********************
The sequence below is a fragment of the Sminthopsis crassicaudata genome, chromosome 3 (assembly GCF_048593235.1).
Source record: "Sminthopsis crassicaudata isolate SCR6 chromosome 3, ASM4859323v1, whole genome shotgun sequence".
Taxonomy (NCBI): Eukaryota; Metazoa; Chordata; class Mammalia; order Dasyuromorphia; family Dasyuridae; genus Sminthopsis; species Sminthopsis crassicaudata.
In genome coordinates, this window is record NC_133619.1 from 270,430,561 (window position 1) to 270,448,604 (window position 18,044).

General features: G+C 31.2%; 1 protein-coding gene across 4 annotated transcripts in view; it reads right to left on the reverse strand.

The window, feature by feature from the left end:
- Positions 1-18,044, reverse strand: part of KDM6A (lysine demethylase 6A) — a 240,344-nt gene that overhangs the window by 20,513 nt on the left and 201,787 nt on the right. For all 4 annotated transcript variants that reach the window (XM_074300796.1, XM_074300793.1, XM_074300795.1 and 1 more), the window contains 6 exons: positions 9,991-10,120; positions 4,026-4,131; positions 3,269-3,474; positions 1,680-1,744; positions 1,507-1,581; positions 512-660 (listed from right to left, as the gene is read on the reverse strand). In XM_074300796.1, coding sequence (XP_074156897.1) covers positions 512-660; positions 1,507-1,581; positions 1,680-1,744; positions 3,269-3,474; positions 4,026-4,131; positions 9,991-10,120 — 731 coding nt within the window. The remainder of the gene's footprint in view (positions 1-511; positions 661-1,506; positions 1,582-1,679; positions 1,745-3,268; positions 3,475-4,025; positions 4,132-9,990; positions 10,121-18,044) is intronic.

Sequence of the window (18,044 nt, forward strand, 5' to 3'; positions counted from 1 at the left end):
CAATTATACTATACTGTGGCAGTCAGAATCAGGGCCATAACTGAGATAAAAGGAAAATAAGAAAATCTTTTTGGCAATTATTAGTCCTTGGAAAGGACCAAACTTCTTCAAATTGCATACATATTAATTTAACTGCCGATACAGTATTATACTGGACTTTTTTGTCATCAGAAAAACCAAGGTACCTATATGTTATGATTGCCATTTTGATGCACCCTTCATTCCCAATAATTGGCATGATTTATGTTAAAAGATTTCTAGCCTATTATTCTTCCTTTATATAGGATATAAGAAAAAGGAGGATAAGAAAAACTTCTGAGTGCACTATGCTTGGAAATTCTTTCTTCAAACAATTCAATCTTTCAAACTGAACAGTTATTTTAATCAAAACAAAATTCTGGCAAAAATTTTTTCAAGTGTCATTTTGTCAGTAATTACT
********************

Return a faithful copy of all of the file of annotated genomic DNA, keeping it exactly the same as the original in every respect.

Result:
The sequence below is a fragment of the Sminthopsis crassicaudata genome, chromosome 3 (assembly GCF_048593235.1).
Source record: "Sminthopsis crassicaudata isolate SCR6 chromosome 3, ASM4859323v1, whole genome shotgun sequence".
Taxonomy (NCBI): Eukaryota; Metazoa; Chordata; class Mammalia; order Dasyuromorphia; family Dasyuridae; genus Sminthopsis; species Sminthopsis crassicaudata.
In genome coordinates, this window is record NC_133619.1 from 270,430,561 (window position 1) to 270,448,604 (window position 18,044).

General features: G+C 31.2%; 1 protein-coding gene across 4 annotated transcripts in view; it reads right to left on the reverse strand.

The window, feature by feature from the left end:
- Positions 1-18,044, reverse strand: part of KDM6A (lysine demethylase 6A) — a 240,344-nt gene that overhangs the window by 20,513 nt on the left and 201,787 nt on the right. For all 4 annotated transcript variants that reach the window (XM_074300796.1, XM_074300793.1, XM_074300795.1 and 1 more), the window contains 6 exons: positions 9,991-10,120; positions 4,026-4,131; positions 3,269-3,474; positions 1,680-1,744; positions 1,507-1,581; positions 512-660 (listed from right to left, as the gene is read on the reverse strand). In XM_074300796.1, coding sequence (XP_074156897.1) covers positions 512-660; positions 1,507-1,581; positions 1,680-1,744; positions 3,269-3,474; positions 4,026-4,131; positions 9,991-10,120 — 731 coding nt within the window. The remainder of the gene's footprint in view (positions 1-511; positions 661-1,506; positions 1,582-1,679; positions 1,745-3,268; positions 3,475-4,025; positions 4,132-9,990; positions 10,121-18,044) is intronic.

Sequence of the window (18,044 nt, forward strand, 5' to 3'; positions counted from 1 at the left end):
CAATTATACTATACTGTGGCAGTCAGAATCAGGGCCATAACTGAGATAAAAGGAAAATAAGAAAATCTTTTTGGCAATTATTAGTCCTTGGAAAGGACCAAACTTCTTCAAATTGCATACATATTAATTTAACTGCCGATACAGTATTATACTGGACTTTTTTGTCATCAGAAAAACCAAGGTACCTATATGTTATGATTGCCATTTTGATGCACCCTTCATTCCCAATAATTGGCATGATTTATGTTAAAAGATTTCTAGCCTATTATTCTTCCTTTATATAGGATATAAGAAAAAGGAGGATAAGAAAAACTTCTGAGTGCACTATGCTTGGAAATTCTTTCTTCAAACAATTCAATCTTTCAAACTGAACAGTTATTTTAATCAAAACAAAATTCTGGCAAAAATTTTTTCAAGTGTCATTTTGTCAGTAATTACT